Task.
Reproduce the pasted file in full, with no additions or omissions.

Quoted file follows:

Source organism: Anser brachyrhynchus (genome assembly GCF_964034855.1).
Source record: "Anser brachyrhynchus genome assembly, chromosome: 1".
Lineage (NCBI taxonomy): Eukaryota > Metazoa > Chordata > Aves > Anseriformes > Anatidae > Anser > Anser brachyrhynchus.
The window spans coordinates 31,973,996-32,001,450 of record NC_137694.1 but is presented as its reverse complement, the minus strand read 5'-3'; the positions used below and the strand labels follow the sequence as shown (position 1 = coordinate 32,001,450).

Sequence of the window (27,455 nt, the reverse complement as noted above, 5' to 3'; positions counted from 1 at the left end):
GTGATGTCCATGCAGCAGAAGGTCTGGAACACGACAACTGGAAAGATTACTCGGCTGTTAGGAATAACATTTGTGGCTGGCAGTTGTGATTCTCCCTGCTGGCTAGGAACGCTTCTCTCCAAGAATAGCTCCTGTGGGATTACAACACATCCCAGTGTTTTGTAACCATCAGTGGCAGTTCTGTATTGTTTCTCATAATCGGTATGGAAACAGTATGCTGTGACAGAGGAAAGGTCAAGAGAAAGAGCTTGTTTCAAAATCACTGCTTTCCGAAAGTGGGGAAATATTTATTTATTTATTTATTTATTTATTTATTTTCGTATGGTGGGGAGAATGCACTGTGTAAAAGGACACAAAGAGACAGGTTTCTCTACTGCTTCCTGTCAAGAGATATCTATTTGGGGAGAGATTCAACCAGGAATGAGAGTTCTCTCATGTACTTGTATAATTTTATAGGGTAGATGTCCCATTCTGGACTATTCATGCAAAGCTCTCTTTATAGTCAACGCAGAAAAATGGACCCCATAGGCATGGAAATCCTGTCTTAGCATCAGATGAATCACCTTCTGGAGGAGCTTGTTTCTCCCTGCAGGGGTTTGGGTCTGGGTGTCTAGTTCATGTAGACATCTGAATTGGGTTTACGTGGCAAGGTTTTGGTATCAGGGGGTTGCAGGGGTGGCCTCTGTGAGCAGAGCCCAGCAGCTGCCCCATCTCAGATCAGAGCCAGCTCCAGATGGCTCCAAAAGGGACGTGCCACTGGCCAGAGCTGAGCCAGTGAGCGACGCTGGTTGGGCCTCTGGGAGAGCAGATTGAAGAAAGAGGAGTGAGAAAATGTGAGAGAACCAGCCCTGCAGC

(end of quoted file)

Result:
Source organism: Anser brachyrhynchus (genome assembly GCF_964034855.1).
Source record: "Anser brachyrhynchus genome assembly, chromosome: 1".
Lineage (NCBI taxonomy): Eukaryota > Metazoa > Chordata > Aves > Anseriformes > Anatidae > Anser > Anser brachyrhynchus.
The window spans coordinates 31,973,996-32,001,450 of record NC_137694.1 but is presented as its reverse complement, the minus strand read 5'-3'; the positions used below and the strand labels follow the sequence as shown (position 1 = coordinate 32,001,450).

Sequence of the window (27,455 nt, the reverse complement as noted above, 5' to 3'; positions counted from 1 at the left end):
GTGATGTCCATGCAGCAGAAGGTCTGGAACACGACAACTGGAAAGATTACTCGGCTGTTAGGAATAACATTTGTGGCTGGCAGTTGTGATTCTCCCTGCTGGCTAGGAACGCTTCTCTCCAAGAATAGCTCCTGTGGGATTACAACACATCCCAGTGTTTTGTAACCATCAGTGGCAGTTCTGTATTGTTTCTCATAATCGGTATGGAAACAGTATGCTGTGACAGAGGAAAGGTCAAGAGAAAGAGCTTGTTTCAAAATCACTGCTTTCCGAAAGTGGGGAAATATTTATTTATTTATTTATTTATTTATTTATTTTCGTATGGTGGGGAGAATGCACTGTGTAAAAGGACACAAAGAGACAGGTTTCTCTACTGCTTCCTGTCAAGAGATATCTATTTGGGGAGAGATTCAACCAGGAATGAGAGTTCTCTCATGTACTTGTATAATTTTATAGGGTAGATGTCCCATTCTGGACTATTCATGCAAAGCTCTCTTTATAGTCAACGCAGAAAAATGGACCCCATAGGCATGGAAATCCTGTCTTAGCATCAGATGAATCACCTTCTGGAGGAGCTTGTTTCTCCCTGCAGGGGTTTGGGTCTGGGTGTCTAGTTCATGTAGACATCTGAATTGGGTTTACGTGGCAAGGTTTTGGTATCAGGGGGTTGCAGGGGTGGCCTCTGTGAGCAGAGCCCAGCAGCTGCCCCATCTCAGATCAGAGCCAGCTCCAGATGGCTCCAAAAGGGACGTGCCACTGGCCAGAGCTGAGCCAGTGAGCGACGCTGGTTGGGCCTCTGGGAGAGCAGATTGAAGAAAGAGGAGTGAGAAAATGTGAGAGAACCAGCCCTGCAGC